Top positive review
145 people found this helpful
Why Did the Nazis Continue to Fight a Losing War?
on September 28, 2011
Ian Kershaw, the author of a number of excellent books on the Third Reich including a fine biography of Hitler, asks a key question in this book: when when it became obvious that Germany would lose the war, and continue to suffer devastating destruction, why did the Nazis continue to fight on in futility? The author first sketches the issue in a preface and then identifies the "dramatis personae" or key players in the drama in brief bios. Then in a substantial introduction, he outlines the issues and explanations that have been offered. While not a book of military history as such, there is certainly enough discussion of the Reich's military posture during and after key battles to satisfy those with such interests.
Many explanations have been put forward to explain this surprising development, for example that the civilian population was "bought off" by some of the fruits of the war; that an overwhelming popular consensus continued to support Hitler's government; a pervasive feeling that the Germans had no other alternative but to continue fighting; the effective use of terror to cow the population; and the military code of honor. The author focuses on some additional and probably more fundemental reasons. The "charismatic rule" of Hitler continued to mesmerize the civil population; a strategy of "playing for time" so that new miracle weapons and division among the allies could fully develop; and surprisingly, the near successful assassination attempt on Hitler unleashed tremendous popular support.
So in Kershaw's view, the answer lies in far more than the application of terror, though that was certainly a factor.
The author seeks to resolve these questions by focusing upon three key groups in the Reich: Hitler's top cronies; the views of senior military officials; and the civilian population. Where possible, he lets each group speak for itself via documents, recorded debriefings, and memoirs. He also skillfully demonstrates why the western front was so different from the horror of the East. Particularly important in keeping things going was Albert Speer, who has armaments director worked miracles in actually increasing wartime production of military equipment and directing critical repairs of railroads and bridges. When the Eastern front collapsed, and the Red Army flowed into East Prussia and was brutal in its actions, the civilian population's fear level rose to astounding highs, and led to continued support for the war even though it could not be won.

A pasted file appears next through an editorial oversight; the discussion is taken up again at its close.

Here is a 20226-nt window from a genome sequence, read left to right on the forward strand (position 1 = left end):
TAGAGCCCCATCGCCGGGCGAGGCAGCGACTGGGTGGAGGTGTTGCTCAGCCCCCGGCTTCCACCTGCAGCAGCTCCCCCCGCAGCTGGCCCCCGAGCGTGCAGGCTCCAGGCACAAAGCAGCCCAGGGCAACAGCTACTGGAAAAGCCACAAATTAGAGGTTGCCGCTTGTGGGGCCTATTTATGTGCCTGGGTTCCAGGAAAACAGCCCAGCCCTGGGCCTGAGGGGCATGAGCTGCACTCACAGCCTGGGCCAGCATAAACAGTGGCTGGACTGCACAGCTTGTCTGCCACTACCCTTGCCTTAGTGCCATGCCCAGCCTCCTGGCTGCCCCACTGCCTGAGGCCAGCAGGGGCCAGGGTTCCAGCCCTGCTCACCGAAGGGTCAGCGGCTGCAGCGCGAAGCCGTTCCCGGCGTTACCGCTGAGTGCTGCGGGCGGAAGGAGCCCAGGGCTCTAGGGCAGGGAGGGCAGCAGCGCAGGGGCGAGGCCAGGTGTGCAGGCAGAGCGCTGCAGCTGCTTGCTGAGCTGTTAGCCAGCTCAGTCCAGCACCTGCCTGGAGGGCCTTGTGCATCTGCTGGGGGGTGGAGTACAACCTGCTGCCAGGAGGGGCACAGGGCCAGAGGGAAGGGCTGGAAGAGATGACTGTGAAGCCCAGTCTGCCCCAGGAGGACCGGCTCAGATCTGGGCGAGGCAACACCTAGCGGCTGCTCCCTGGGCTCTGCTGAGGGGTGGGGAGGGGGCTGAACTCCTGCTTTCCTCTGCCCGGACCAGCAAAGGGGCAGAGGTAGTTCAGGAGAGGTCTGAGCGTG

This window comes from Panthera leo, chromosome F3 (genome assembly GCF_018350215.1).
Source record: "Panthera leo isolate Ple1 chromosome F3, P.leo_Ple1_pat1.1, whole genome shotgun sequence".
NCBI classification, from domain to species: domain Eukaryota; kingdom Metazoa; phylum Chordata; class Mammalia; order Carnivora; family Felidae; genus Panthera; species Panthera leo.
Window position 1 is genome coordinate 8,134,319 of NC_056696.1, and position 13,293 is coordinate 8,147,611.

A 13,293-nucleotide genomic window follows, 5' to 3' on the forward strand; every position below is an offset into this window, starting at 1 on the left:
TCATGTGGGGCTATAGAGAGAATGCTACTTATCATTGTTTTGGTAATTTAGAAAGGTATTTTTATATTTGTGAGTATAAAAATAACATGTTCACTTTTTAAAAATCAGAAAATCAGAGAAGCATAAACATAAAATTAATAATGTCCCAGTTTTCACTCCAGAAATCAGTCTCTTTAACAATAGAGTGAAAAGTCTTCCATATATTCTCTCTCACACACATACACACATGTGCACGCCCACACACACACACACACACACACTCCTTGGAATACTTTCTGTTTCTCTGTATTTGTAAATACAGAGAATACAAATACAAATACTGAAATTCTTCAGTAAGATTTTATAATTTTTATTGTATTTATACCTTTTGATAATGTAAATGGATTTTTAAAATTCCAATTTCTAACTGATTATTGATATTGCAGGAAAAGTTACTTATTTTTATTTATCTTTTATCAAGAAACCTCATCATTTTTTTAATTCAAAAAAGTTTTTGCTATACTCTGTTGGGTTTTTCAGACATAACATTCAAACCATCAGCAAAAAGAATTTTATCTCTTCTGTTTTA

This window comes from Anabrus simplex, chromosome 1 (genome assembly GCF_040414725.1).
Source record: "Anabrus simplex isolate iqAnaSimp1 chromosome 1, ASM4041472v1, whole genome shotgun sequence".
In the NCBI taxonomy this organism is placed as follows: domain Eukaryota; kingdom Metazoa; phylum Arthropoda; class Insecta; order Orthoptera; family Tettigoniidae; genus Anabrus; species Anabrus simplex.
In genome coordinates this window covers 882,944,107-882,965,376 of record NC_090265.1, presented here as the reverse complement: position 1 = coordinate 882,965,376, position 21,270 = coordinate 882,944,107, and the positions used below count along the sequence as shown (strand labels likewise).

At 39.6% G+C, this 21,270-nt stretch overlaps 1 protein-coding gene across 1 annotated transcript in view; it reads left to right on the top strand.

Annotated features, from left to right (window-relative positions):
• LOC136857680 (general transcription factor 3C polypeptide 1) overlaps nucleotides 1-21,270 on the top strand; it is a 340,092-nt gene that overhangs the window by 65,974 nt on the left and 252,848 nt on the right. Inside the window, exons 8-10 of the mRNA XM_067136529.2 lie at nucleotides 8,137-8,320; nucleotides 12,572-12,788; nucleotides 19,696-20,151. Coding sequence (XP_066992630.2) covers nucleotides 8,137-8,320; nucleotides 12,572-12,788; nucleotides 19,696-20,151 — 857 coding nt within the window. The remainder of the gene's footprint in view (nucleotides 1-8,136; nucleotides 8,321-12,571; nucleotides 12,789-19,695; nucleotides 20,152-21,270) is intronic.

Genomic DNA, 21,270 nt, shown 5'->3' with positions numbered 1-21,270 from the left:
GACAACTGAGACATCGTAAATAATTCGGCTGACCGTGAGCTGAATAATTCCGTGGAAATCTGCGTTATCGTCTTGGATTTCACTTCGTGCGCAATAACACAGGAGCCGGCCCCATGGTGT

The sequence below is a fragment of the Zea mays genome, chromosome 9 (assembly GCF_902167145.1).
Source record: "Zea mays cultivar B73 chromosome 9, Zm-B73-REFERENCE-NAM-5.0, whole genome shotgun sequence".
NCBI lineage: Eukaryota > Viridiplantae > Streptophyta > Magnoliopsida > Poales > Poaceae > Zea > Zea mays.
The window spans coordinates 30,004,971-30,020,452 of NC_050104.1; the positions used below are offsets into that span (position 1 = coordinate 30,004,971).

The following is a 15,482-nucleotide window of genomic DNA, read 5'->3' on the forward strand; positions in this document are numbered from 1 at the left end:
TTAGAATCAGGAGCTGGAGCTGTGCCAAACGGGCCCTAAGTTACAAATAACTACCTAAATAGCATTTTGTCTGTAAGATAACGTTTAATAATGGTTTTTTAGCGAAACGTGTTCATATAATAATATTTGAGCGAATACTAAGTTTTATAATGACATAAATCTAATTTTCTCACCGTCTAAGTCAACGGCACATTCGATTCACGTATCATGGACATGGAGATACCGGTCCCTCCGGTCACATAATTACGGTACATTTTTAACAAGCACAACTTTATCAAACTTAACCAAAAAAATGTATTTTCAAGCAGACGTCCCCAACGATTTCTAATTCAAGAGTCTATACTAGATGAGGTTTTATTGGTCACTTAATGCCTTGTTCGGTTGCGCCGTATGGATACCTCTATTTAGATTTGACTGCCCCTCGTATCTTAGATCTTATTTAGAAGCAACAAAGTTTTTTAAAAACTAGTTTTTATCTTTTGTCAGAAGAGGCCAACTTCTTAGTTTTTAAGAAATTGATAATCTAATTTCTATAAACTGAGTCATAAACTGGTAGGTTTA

Kershaw also discusses another factor which has always seemed very important to me: the fear of punishment for wartime atrocities if Germany were to lose the war. So the top leadership felt it had no option but to fight on, and nothing to lose by doing so. Equally interesting is the author's discussion of what happened after Hitler's suicide when he could not longer block capitulation. Under Admiral Donitz a makeshift government continued to function for several weeks, until Ike lost patience and demanded capitulation.
There is much more to consider in this 400 page book. The narrative is supported by 41 photos and 9 excellent maps. As usual, the author's research is impeccable, and over 100 pages of notes, a list of archival sources, and a list of works cited are included. Most importantly, Kershaw is so knowledgeable about this period, that every page rings with authority. For those interested in this topic, this is an indispenable resource.